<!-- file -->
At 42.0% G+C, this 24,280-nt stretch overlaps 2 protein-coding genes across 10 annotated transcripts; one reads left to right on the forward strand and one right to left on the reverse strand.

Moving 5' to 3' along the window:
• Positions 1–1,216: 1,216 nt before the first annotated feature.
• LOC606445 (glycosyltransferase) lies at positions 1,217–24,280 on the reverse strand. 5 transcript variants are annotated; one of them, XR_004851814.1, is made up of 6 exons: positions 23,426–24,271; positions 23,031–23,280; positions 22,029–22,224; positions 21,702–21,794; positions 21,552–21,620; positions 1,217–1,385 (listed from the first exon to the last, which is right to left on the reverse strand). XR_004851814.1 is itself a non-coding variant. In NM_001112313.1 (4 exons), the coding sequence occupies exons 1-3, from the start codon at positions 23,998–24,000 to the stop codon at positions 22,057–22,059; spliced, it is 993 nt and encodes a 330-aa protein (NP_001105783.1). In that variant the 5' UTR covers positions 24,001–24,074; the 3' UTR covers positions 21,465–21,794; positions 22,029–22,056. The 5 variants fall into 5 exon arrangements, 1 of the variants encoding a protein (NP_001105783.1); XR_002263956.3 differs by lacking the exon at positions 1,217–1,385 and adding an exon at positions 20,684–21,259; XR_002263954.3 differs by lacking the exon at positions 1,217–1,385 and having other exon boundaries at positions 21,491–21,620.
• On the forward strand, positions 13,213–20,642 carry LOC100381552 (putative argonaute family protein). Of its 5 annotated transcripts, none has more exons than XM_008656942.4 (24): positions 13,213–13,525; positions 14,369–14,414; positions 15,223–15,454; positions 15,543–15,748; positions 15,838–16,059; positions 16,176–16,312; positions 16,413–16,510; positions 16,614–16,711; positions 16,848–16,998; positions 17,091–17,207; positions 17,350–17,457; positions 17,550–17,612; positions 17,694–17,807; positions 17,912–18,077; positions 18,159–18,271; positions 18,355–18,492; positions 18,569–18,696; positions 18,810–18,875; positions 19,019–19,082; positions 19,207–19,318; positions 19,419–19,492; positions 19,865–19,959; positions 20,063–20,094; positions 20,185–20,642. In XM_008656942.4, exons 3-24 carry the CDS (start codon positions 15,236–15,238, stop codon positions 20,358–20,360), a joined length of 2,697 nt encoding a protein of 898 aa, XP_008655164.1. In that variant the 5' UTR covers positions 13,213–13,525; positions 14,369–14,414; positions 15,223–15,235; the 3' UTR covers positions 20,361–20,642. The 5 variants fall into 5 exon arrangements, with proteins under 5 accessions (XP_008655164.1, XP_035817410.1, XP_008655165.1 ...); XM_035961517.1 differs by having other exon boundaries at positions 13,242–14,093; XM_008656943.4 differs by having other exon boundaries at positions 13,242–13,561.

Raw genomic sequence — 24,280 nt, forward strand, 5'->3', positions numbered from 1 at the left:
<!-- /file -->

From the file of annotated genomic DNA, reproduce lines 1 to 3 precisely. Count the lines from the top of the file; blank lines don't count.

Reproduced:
At 42.0% G+C, this 24,280-nt stretch overlaps 2 protein-coding genes across 10 annotated transcripts; one reads left to right on the forward strand and one right to left on the reverse strand.

Moving 5' to 3' along the window:
• Positions 1–1,216: 1,216 nt before the first annotated feature.